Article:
Adult education is for everyone, whether you’re seeking a college degree or not. But there’s one type of adult education which has seen overwhelming success: eLearning. eLearning is convenient, affordable, and hugely popular. Let’s take a look at eLearning and how it’s evolved over the years.

What Is eLearning?

To begin, let’s look at what eLearning is. eLearning is a type of learning which is done solely online. Online education courses can be completed for credit toward a college degree, can lead to a certificate, or can be solely for fun. You’ll find eLearning classes listed at your community college, but also at nationally renowned universities. Many times, taking an online course can help you matriculate into a degree program. That is to say, you can improve your odds of acceptance into a university by successfully completing an online, for-credit course. This is especially true for colleges at the state level, like Michigan State University or Villanova University.

Whether you’re taking a class for personal enrichment or to earn credit toward a degree, eLearning courses all have one thing in common: They are, from beginning to end, entirely online. The format of each of the classes may be different. Some may require that you attend webinars. Others will include video lectures. And still, others will only require that you post to a message board a few times each week. But you’ll never have to set foot on a college campus, and that’s the most appealing aspect of eLearning; it’s wildly convenient. eLearning is one of the most popular ways for adult learners to gain new knowledge and skills. Online learning is continually evolving, as well. Let’s explore a few ways eLearning has changed over the years.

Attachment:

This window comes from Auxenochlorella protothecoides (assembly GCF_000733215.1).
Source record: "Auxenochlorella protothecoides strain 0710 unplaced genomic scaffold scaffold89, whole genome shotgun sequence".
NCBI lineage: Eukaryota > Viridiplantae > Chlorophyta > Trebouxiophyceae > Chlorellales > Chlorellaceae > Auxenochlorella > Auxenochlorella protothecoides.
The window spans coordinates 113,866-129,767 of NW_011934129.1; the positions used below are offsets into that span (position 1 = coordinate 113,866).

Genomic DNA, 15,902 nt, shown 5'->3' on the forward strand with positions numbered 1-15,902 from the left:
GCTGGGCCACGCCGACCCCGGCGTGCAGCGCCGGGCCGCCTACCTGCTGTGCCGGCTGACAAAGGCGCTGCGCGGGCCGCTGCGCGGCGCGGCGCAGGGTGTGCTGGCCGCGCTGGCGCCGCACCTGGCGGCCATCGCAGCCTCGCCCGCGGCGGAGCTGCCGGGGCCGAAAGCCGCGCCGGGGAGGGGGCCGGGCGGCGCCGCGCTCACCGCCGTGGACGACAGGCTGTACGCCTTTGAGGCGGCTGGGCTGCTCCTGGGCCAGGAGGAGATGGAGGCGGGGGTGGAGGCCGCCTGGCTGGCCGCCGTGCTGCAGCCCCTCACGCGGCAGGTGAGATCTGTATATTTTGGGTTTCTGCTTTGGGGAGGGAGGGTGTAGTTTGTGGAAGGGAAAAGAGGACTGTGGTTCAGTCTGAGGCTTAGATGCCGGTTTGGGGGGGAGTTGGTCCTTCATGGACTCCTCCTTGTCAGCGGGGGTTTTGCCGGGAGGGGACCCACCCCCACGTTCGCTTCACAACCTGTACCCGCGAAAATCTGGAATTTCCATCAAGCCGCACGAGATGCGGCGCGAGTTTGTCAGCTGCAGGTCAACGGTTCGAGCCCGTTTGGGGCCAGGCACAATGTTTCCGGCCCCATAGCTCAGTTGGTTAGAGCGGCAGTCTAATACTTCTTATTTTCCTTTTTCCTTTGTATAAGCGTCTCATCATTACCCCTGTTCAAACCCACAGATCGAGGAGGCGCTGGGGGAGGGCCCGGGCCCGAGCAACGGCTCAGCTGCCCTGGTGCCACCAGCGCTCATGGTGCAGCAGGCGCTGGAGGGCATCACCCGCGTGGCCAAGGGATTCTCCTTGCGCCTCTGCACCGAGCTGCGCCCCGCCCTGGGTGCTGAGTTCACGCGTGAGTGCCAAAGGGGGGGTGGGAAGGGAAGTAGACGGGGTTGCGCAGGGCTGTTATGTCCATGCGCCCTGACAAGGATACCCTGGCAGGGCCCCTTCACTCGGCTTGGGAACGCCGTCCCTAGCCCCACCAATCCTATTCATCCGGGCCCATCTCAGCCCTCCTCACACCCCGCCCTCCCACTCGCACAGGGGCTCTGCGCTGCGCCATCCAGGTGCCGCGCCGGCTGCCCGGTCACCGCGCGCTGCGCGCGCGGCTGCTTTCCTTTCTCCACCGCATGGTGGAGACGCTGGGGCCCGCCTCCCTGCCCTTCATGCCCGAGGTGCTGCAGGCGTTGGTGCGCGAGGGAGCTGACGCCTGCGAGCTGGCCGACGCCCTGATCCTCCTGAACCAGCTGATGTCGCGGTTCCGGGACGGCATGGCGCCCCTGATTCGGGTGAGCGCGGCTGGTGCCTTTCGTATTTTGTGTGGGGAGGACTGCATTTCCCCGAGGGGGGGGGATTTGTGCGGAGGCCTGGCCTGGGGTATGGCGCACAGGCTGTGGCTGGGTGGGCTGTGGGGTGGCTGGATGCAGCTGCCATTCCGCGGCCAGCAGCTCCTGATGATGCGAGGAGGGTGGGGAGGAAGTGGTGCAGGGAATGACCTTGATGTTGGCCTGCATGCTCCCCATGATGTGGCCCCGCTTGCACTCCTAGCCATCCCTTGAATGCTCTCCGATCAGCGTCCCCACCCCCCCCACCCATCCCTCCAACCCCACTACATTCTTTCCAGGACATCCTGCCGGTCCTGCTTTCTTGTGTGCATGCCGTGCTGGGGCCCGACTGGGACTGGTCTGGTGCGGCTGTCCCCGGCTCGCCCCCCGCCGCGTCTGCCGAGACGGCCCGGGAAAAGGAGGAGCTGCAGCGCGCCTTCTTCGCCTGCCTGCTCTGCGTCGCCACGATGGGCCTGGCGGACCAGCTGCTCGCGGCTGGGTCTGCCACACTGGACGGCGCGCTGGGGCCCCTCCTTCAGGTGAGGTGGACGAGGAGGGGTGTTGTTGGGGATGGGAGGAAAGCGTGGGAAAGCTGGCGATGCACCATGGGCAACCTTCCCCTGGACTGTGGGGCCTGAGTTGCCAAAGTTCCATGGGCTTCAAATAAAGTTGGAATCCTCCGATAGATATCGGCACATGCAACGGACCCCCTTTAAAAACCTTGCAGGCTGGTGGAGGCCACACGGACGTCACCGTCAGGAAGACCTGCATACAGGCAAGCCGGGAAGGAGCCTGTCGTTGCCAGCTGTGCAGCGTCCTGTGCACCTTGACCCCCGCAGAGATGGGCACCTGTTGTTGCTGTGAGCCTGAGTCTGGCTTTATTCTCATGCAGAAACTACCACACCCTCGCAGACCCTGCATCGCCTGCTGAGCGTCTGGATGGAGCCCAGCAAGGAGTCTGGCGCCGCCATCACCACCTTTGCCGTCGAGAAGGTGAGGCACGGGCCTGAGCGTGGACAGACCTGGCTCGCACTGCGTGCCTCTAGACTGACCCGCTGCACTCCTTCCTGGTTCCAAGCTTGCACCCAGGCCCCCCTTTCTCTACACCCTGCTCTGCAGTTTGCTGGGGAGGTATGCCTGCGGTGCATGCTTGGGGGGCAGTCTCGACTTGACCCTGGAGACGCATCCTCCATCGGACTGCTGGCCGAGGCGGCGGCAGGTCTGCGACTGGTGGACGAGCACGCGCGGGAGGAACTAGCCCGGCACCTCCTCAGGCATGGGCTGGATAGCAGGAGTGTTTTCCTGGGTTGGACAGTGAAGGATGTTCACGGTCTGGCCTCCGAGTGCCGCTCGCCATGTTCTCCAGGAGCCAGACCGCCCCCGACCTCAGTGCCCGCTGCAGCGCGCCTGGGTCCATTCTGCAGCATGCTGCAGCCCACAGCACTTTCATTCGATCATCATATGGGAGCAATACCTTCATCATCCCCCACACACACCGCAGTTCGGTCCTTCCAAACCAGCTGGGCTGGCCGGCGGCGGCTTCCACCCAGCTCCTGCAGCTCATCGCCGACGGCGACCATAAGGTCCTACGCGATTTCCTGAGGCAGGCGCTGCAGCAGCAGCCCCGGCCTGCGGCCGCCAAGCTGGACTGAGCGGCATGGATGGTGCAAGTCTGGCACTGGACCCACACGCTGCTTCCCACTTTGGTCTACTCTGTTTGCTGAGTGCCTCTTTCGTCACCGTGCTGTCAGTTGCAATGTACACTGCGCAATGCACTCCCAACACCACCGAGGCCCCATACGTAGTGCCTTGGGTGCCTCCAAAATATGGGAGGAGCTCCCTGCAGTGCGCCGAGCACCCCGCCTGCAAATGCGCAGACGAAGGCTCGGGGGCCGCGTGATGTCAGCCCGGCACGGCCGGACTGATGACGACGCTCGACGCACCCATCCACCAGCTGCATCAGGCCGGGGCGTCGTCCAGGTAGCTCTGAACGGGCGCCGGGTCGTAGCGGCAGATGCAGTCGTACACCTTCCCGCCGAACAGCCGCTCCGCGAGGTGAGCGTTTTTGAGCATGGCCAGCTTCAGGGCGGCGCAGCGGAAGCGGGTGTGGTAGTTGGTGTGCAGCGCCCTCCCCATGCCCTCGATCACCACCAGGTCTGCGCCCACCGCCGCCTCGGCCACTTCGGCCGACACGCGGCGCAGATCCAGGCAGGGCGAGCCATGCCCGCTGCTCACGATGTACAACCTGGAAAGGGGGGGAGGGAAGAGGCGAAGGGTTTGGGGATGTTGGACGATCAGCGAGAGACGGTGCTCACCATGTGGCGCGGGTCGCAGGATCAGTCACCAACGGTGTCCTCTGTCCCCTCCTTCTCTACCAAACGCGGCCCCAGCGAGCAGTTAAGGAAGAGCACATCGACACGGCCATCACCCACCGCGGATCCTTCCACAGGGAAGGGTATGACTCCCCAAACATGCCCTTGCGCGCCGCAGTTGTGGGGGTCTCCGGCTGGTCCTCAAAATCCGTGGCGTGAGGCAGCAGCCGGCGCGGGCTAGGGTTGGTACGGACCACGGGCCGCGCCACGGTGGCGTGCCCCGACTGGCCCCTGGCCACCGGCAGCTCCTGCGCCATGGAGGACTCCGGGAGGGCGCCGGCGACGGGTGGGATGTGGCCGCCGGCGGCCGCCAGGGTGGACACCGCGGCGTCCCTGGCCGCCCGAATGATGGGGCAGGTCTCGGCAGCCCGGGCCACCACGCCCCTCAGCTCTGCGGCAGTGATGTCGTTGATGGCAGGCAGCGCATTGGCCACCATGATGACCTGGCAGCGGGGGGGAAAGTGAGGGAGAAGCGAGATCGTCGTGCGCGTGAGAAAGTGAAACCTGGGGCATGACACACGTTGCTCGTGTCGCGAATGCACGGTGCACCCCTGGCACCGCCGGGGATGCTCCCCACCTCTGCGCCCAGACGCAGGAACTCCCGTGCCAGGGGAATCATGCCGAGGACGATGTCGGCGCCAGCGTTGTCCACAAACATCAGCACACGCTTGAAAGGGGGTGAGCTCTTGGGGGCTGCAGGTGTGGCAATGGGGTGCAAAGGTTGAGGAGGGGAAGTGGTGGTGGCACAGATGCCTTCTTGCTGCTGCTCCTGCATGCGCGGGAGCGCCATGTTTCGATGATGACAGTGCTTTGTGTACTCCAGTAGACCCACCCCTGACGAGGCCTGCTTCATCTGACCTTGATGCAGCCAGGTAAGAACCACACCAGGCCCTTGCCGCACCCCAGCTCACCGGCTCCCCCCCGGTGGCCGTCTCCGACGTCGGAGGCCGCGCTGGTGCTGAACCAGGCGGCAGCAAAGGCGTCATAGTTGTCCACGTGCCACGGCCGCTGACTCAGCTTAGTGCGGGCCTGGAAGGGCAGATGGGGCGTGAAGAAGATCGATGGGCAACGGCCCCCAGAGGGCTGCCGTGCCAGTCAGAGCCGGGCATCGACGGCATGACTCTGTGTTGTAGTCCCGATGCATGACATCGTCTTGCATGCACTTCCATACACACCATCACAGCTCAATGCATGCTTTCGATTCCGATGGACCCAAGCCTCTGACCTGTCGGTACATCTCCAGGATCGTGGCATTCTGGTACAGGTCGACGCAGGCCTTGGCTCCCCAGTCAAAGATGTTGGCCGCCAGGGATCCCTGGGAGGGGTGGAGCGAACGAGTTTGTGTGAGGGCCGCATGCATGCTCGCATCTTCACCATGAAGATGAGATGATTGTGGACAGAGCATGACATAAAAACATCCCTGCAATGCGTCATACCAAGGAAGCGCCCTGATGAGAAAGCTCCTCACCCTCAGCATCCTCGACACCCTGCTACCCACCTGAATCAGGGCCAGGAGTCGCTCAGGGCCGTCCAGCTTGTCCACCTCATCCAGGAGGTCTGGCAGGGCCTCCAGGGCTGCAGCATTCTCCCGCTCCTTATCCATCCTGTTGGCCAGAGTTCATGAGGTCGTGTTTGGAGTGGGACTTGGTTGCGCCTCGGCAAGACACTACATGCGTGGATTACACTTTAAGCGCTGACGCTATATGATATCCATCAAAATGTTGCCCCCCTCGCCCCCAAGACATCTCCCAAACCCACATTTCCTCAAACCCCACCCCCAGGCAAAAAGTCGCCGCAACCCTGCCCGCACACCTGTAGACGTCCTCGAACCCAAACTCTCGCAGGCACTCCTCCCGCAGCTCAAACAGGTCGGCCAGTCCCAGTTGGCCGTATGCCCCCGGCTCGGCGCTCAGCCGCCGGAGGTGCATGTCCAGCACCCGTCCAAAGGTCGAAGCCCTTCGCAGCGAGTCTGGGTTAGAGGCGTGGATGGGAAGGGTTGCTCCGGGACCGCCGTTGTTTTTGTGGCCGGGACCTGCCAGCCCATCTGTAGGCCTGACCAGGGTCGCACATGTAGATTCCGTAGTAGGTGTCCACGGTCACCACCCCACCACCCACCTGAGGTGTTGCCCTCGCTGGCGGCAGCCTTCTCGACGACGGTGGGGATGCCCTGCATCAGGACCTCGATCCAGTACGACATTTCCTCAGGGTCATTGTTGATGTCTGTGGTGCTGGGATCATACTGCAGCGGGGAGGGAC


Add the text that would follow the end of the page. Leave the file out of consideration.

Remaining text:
eLearning: In The Beginning

Do you remember when the internet was first made available in our homes? Chances are, you remember your old desktop PC well. The heavy tower with 4 floppy disk drives, or, if you could afford it, you’d have a CD drive. Regardless, you were probably using dial up. The connection speed was appallingly slow, and it could take up to five minutes just to connect in the first place. That’s if you didn’t get a busy signal from your internet service provider.

Ah, those were the good old days. But they’re also the days when eLearning was first introduced to the world. There were a handful of eLearning opportunities online; adult learners could download files to read and participate in group chats. As an example, internet service provider AOL offered a creative writing class, taught by Community Leaders. In fact, AOL was at the forefront of online education in the late 1990s. The ISP offered a number of free online courses, and adult learners could chat with “classmates” about what they’d learned. Even if you didn’t have internet access, you could still take advantage of eLearning opportunities. Even as far back as the Mavis Beacon Teaches Typing program, released in 1987, adult learners could participate in eLearning programs to learn new skills. eLearning, at its inception, wasn’t solely online. In fact, many people didn’t yet have internet capabilities, so it was common to find other forms of electronic learning. Interactive CD-ROMS became a popular format, as did software and document downloads from the internet.